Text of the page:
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Higher Copays Expected for Medicare Brand-Name Drugs, Study Finds

With three weeks left for seniors to change their Medicare prescription plan for 2012, a study released Wednesday finds that copays for brand-name drugs are going up -- sharply in some cases. 

Copays for preferred brand-name drugs will increase by 40 percent on average next year, and non-preferred brands will average nearly 30 percent more, according to the study by Avalere Health. Copays are the portion of the cost of each prescription that the customer pays the pharmacy. 

The report underscores how important it is for Medicare beneficiaries to check their prescription coverage before open enrollment ends Dec. 7. 

Medicare announced this summer that premiums for prescription plans would remain unchanged next year, an average of about $30 a month. But the plan with the lowest monthly premium may not always be the best deal. 

"Seniors need to look beyond the premium to understand their drug benefit," said Avalere CEO Dan Mendelson. "The more the cost burden gets shifted onto the patient who needs the medication, the more important it is for seniors to understand that next level." Avalare is a data analysis firm serving the health care industry and government. 

Medicare officials said they were reviewing the study. Pointing to stable monthly premiums and improved benefits, spokesman Brian Cook said the prescription program is getting stronger.
Mendelson said Avalere's findings show that Medicare prescription plans are steadily shifting costs to patients who need more expensive kinds of medications, while trying to keep costs in check for those whose conditions can be managed with less-expensive generics. 

The costly medications include brands and so-called "specialty" drugs for diseases such as multiple sclerosis, cancer and rheumatoid arthritis. By contrast, Avalere found that copays for generic drugs will remain stable or decline.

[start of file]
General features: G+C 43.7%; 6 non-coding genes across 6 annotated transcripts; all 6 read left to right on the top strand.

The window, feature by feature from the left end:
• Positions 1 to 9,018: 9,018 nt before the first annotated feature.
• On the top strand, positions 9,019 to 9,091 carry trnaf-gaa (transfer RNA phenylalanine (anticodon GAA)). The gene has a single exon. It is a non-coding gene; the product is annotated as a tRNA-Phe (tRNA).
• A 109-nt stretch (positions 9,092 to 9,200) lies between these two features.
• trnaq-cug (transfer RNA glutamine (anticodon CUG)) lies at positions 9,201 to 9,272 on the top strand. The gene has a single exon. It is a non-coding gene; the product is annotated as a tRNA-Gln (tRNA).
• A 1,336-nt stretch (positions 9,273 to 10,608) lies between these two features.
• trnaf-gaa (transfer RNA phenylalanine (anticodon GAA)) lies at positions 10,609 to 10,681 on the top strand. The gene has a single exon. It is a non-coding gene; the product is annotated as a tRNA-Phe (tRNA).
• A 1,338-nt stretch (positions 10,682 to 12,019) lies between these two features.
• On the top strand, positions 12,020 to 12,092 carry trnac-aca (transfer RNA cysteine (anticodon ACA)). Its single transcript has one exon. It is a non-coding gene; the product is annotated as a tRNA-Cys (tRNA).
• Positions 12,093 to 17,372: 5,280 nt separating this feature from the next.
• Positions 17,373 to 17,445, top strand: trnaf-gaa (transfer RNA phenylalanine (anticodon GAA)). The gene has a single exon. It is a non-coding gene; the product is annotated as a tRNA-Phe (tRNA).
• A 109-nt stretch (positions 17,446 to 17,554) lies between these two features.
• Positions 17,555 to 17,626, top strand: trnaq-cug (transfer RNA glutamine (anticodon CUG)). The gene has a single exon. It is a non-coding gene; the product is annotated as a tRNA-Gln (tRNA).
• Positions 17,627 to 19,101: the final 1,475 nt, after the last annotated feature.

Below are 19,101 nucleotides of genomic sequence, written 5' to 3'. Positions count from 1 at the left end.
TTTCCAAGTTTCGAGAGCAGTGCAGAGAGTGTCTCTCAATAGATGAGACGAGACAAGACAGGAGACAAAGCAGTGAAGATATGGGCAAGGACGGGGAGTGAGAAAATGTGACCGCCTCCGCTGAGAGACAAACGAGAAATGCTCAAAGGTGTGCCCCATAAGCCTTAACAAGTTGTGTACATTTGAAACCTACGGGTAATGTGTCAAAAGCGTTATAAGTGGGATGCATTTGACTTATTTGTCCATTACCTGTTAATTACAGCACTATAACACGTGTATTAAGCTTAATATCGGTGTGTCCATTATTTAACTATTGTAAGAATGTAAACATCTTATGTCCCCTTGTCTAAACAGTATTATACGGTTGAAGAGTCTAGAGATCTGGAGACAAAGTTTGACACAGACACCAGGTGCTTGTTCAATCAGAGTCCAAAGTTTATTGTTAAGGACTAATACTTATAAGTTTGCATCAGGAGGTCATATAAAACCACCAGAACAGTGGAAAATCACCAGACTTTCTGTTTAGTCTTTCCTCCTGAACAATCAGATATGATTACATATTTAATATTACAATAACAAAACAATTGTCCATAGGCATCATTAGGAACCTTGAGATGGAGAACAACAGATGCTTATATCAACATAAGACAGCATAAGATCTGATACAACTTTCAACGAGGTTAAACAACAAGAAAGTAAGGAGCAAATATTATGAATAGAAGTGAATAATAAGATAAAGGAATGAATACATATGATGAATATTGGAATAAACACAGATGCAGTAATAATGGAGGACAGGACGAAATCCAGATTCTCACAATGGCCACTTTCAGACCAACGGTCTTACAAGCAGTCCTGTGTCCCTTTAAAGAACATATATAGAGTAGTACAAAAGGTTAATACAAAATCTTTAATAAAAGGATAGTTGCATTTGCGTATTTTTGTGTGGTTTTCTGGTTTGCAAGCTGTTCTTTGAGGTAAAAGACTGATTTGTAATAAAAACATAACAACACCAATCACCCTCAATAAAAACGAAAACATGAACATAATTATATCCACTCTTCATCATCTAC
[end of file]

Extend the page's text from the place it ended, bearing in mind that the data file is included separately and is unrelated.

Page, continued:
Medicare covers about 47 million seniors and disabled people, and about 9 in 10 beneficiaries have some kind of prescription drug plan. Most rely on the prescription program, also known as Part D, which is delivered through private insurance plans. 

The Avalere study found that copays for preferred brand name drugs will increase to an average of $40.60 next year, up from $29.01 currently. Preferred brands are usually drugs for which the prescription drug plan has negotiated a discount with the manufacturer. 

Copays for non-preferred brand drugs will rise to $91.67 on average, from $71.52 this year. 

Beneficiaries will also pay a bigger share of the cost of specialty drugs, which can exceed $1,000 or more per prescription. The share for 2012 averages about 32 percent, up from 27 percent this year. 

By contrast copays for preferred generics will remain stable, averaging $3.79. And copays for non-preferred generics will drop to $9.90, a 43 percent reduction from the current $17.29. 

Medicare prescription plans usually have several levels of coverage -- each with a different level of cost-sharing for the patient. The most common kind of plan has five levels: preferred generics, non-preferred generics, preferred brands, non-preferred brands, and specialty drugs. 

Since the Avalere figures are averages for the entire program, actual costs could vary markedly by medication, plan and region of the country. 

The study also found big differences in the total number of drugs covered by the top 10 plans. 

Topping the list is the Humana Enhanced plan, which will cover nearly 80 percent of the more than 2,300 Medicare drugs. By comparison, the WellCare Classic plan will cover just under half.